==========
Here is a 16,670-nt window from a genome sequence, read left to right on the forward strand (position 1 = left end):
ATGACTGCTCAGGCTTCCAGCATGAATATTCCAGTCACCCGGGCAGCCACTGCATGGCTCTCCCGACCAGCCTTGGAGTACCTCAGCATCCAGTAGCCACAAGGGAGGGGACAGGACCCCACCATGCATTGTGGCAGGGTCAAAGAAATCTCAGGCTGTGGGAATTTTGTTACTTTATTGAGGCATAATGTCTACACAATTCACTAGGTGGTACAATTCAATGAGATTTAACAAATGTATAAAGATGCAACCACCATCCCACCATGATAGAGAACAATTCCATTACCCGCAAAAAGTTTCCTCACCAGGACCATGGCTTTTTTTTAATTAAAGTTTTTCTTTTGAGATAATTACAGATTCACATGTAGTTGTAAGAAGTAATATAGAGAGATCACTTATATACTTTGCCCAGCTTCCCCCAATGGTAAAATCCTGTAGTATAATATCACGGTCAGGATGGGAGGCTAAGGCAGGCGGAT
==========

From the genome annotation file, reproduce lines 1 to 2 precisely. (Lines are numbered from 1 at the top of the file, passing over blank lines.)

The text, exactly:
Here is a 16,670-nt window from a genome sequence, read left to right on the forward strand (position 1 = left end):
ATGACTGCTCAGGCTTCCAGCATGAATATTCCAGTCACCCGGGCAGCCACTGCATGGCTCTCCCGACCAGCCTTGGAGTACCTCAGCATCCAGTAGCCACAAGGGAGGGGACAGGACCCCACCATGCATTGTGGCAGGGTCAAAGAAATCTCAGGCTGTGGGAATTTTGTTACTTTATTGAGGCATAATGTCTACACAATTCACTAGGTGGTACAATTCAATGAGATTTAACAAATGTATAAAGATGCAACCACCATCCCACCATGATAGAGAACAATTCCATTACCCGCAAAAAGTTTCCTCACCAGGACCATGGCTTTTTTTTAATTAAAGTTTTTCTTTTGAGATAATTACAGATTCACATGTAGTTGTAAGAAGTAATATAGAGAGATCACTTATATACTTTGCCCAGCTTCCCCCAATGGTAAAATCCTGTAGTATAATATCACGGTCAGGATGGGAGGCTAAGGCAGGCGGAT